Thursday, December 15, 2011

lessons learned from bike thieves

'tis that time of year. the air turns chilly, more ugly sweaters surface at parties, and the scramble for presents begins. for some, that means maybe stealing to get what you need to give to others. or maybe they are just an asshole who steals bike parts.

What is wrong with this picture?

the title of that picture is "what is wrong with this picture?" my response was "nothing, unless that is your bike and you are missing a seat post/saddle."

sigh. our friend to the blog, TDN, had this unfortunate experience the other night on market street. i have mentioned before on the blog how i've outsmarted bike thieves before who coveted my saddle i worked very hard to pay for with my own money. i'll be goddammned if they are going to take that saddle without a fight.

TDN updated his network by saying, "Urban Cyclist Protip: Your local bikeshop has tiny ball bearings and plumbers putty to jam into allens of things you don't want stolen."

agreed. or you can take it a couple of steps further and make sure you also strip the nut that can also be taken off.

Now that's protection...

there is indeed a ball bearing in the place where the hex/allen wrench goes. we didn't use putty, but rather hot glue. and also notice that the nut is stripped. is it a pain to adjust? it sure is. and you have to make sure you do it in the two places (for saddles at least, but this is applicable to any place where an allen wrench can be used) where it attaches to the bike. for saddles, this is where the saddle attaches to the seat post and where the seat post attaches to the bike in what sheldon brown calls "the seat cluster."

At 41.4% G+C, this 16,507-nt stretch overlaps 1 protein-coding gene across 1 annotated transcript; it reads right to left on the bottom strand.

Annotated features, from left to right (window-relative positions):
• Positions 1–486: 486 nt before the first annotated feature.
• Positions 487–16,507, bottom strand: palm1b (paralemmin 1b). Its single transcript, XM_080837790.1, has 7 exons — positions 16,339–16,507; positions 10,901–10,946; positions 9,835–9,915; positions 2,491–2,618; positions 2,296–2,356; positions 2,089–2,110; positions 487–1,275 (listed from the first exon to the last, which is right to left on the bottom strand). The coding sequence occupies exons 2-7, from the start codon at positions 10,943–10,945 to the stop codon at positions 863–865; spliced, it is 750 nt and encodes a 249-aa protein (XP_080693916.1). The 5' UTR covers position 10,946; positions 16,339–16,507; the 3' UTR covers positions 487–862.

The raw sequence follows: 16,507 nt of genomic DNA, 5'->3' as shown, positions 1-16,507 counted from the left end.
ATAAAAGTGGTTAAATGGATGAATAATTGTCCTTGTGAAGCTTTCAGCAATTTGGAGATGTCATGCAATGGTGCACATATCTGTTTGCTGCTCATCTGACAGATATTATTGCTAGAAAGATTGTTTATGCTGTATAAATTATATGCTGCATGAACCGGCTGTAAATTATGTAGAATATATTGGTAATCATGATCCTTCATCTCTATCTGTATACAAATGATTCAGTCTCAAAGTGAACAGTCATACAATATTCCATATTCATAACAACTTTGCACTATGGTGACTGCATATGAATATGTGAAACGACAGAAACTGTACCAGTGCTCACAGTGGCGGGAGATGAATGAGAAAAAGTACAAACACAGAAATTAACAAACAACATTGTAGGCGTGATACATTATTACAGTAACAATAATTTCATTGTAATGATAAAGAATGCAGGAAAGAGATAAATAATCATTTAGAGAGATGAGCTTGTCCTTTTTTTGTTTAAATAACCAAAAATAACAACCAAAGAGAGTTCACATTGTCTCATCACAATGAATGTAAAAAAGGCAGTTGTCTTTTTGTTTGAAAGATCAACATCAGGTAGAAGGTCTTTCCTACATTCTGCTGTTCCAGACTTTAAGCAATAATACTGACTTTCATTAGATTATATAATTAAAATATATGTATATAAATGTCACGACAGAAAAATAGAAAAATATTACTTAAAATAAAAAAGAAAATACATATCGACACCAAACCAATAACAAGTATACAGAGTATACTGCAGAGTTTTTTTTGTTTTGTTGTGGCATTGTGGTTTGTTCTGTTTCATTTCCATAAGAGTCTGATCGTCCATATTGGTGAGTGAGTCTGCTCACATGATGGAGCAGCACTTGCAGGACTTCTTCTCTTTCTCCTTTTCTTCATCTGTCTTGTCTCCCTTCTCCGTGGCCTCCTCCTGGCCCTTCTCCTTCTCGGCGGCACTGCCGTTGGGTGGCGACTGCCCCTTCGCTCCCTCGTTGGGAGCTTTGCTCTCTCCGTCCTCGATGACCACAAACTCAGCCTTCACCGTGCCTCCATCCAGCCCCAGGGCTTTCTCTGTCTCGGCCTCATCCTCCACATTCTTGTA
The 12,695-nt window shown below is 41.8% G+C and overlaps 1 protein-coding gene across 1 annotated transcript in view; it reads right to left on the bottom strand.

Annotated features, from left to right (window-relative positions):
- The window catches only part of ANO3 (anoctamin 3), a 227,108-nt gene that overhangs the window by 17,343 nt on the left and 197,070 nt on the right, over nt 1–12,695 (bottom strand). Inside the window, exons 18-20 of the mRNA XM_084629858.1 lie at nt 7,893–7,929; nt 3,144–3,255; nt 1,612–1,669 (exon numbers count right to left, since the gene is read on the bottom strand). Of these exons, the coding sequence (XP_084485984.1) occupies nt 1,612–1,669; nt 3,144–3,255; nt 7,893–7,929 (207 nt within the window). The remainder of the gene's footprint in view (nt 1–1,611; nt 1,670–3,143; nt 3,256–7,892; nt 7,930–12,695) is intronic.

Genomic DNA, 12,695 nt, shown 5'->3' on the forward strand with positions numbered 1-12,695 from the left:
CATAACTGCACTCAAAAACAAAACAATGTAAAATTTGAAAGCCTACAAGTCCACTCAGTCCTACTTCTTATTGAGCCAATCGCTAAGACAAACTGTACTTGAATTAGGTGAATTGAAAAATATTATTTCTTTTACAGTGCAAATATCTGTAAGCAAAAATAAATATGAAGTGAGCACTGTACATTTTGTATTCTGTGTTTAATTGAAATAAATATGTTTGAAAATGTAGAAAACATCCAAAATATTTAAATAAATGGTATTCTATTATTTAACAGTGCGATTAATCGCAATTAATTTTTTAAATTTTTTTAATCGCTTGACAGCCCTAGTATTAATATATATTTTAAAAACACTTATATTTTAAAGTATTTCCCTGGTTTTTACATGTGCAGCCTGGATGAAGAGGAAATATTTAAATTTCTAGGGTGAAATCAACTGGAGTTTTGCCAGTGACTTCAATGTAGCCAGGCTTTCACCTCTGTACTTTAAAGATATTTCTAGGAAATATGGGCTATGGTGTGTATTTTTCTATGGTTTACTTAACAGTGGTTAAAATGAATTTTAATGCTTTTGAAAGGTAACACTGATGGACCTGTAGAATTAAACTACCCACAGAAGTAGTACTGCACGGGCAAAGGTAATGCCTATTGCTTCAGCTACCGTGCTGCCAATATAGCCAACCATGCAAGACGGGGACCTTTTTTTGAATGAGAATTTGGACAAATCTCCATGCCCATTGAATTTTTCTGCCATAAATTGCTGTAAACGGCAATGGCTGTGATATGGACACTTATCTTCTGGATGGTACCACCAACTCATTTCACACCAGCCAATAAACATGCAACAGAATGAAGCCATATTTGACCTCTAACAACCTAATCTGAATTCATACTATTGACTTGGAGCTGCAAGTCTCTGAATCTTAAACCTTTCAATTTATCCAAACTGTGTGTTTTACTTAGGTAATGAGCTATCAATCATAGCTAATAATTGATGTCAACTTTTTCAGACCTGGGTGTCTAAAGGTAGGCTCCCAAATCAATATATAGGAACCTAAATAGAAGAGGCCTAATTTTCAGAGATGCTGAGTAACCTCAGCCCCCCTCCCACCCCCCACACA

dont have those tools yourself? find someone who does, or go to your local community bike shop with work tables and DIY. or just ask your LBS if they will help you strip the nut. they will think you are a lil nuts, but you say it's for theft prevention, and who knows, they just might say "sure, why not?"

it just takes a little extra and added patience to work on the bike. but you know what? i still have my saddle. that's worth protecting to me.


  1. My tip for saddle security is to run a length of chain through a spent tube and route the whole thing between the saddle rails and the saddle, then down between the seat tube and the seat stays. You have to have a chain tool to break the chain, and if you are stealing bike parts and own a chain tool you are a super-a**hole.

  2. That tool is small, portable, and no doubt a part of an experienced thief's utility belt of evil. I do not think that method is safe at all in SF. Of course, feel free to disagree!

  3. In a high-crime area, I'd just use a saddle quick release and take my saddle and seatpost with me. I've never actually had to do this, but I know people who have, and although it's kind of a pain, so are the other methods mentioned here.

    Thieves suck. :(

  4. Try to avoid getting sand on the bike chain, and/or on the gear sprockets.
    The sand will cause friction on the chain and the gears and will cause more wear and tear on your cruiser.
    bike grips